Carré Otis is one of the most recognizable faces in modeling, headlining in campaigns for Guess, Donna Karan, Calvin Klein, and appearing on the covers of Vogue, Elle, Harper’s Bazaar, Glamour, and Cosmopolitan. She’s worked with many of the world’s greatest fashion photographers, including Richard Avedon, Herb Ritts, Helmut Newton, and Peter Lindbergh.
But there was a flip side to Carré's success as she struggled with addiction, an eating disorder, and an abusive relationship.
In her book, Beauty Disrupted: A Memoir, Carré shares her unique insight into the business of beauty and the high price it demands by giving an honest account of her struggles with love, identity and spirituality.
Now a wife and busy mother of two, she’s found a new voice as a passionate advocate for young women in and out of the modeling industry.
MBG: Can you tell our readers a bit about your struggles with eating and addiction?
CO: Looking back, I see that at the heart of all of my disorders (eating disorders as well as a kind of disordered living -- being in a constant state of imbalance and/or living in a state of excess) was an unaddressed sorrow and suffering. There were serious issues beneath the surface, and I had not previously had the tools, resources or courage to examine them. By engaging in many healing and treatment modalities and disciplines I began to recognize some deep-seated patterns. By shining a bright light on that which had been in darkness, that which had previously existed only in the recesses of my mind and heart, I was able to see what I needed to work through. Therapy, yoga and meditation became much needed friends.
How did yoga, meditation, and therapy help you in the healing process?
It has been so beneficial to have had the privilege of precise instruction and guided practice. I found it necessary to engage in dialogue, in talk-therapy, so as to process the information and energy that felt stuck in my body. Being able to find language to work through this pain -- pain that was stored physically -- was a life-saver. I understand that dysfunction can get 'stuck' in certain places. Through dedicated practice --yoga, meditation and talk-therapy -- I was able to embark on a journey of authentic healing.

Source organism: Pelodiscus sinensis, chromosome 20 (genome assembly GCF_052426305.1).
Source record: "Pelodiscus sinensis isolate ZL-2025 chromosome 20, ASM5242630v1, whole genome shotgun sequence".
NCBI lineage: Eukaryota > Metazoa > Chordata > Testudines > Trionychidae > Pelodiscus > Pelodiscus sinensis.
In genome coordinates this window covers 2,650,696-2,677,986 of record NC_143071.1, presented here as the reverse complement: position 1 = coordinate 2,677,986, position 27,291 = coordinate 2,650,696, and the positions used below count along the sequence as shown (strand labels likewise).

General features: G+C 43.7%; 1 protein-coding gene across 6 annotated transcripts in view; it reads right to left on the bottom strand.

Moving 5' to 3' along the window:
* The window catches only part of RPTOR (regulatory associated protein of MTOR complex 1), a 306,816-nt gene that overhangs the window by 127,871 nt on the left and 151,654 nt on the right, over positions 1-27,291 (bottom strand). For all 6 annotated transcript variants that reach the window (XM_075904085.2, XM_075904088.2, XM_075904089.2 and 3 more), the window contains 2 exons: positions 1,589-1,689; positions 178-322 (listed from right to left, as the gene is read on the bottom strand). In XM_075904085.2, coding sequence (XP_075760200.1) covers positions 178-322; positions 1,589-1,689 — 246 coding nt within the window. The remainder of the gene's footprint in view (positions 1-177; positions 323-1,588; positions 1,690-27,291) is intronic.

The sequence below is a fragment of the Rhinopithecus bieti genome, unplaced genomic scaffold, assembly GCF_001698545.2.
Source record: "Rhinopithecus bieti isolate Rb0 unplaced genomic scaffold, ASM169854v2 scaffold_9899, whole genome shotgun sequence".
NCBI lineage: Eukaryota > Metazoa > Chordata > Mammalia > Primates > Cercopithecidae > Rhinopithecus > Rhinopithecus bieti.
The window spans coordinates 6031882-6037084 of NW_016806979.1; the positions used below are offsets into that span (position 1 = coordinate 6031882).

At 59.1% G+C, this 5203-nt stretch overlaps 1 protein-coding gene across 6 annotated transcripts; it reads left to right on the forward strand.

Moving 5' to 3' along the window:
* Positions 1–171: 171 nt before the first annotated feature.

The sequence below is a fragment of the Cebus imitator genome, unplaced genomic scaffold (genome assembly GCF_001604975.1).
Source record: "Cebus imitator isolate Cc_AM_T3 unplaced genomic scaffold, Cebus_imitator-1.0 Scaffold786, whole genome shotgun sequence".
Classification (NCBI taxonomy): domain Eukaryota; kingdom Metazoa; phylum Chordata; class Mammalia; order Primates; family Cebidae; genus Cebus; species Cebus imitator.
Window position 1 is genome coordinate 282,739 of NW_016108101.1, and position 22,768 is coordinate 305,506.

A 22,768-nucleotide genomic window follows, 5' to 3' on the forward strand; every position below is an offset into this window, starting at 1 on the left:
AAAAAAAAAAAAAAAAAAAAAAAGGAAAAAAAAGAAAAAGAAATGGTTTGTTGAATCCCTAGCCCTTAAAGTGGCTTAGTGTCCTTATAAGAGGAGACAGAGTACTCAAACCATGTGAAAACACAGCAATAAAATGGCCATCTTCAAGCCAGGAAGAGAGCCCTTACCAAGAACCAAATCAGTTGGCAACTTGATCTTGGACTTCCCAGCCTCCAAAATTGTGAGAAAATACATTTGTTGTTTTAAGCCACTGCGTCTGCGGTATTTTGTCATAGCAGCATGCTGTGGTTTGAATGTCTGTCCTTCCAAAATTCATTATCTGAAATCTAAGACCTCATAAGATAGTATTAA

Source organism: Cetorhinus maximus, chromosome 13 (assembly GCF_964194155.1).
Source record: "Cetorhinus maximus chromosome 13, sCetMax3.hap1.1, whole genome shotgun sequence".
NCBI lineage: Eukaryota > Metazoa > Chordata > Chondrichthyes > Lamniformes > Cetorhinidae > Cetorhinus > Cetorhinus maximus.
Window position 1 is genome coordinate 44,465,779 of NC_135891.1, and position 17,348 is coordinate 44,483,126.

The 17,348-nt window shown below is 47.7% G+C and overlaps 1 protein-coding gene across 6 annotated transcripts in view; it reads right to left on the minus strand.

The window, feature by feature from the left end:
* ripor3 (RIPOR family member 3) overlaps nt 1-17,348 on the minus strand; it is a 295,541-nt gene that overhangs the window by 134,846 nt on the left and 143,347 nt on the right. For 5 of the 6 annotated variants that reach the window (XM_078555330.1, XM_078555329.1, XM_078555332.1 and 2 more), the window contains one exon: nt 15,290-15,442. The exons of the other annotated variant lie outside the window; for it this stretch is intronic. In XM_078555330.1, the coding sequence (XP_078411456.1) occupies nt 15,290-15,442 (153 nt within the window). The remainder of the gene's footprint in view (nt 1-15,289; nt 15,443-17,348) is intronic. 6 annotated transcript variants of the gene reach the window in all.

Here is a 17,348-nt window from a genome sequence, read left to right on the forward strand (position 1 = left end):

What do you love about yoga? Can you talk about your yoga/meditation practice today?
My yoga and meditation practice has fluctuated through the years. I've gone through periods where my practice has been quite intense. And other times it is less regular, less focused. For me it's a constant adjustment, and somewhat of a balancing act, given all the other areas of my life that I choose to give attention to. Sometimes my practice needs to be very disciplined. For years, I would wake up at 4am, do my meditation practices, and then do yoga for several hours. At the time, I needed that dedication then. Now, it's all about softening my expectations.
How has your practice helped you as a wife and as a mom?
When children are involved everything changes! Sometimes I experience this change as week by week, day by day, and even minute by minute. I begin my day thinking it will go one way, thinking that I'll have time for a formal 'sit' or yoga practice... only to discover that my real practice and yoga is to abandon previously established agenda and go pick up my daughter from school because she has a fever! This IS yoga. To me, softening my expectations reflects the true flexibility of a practitioner.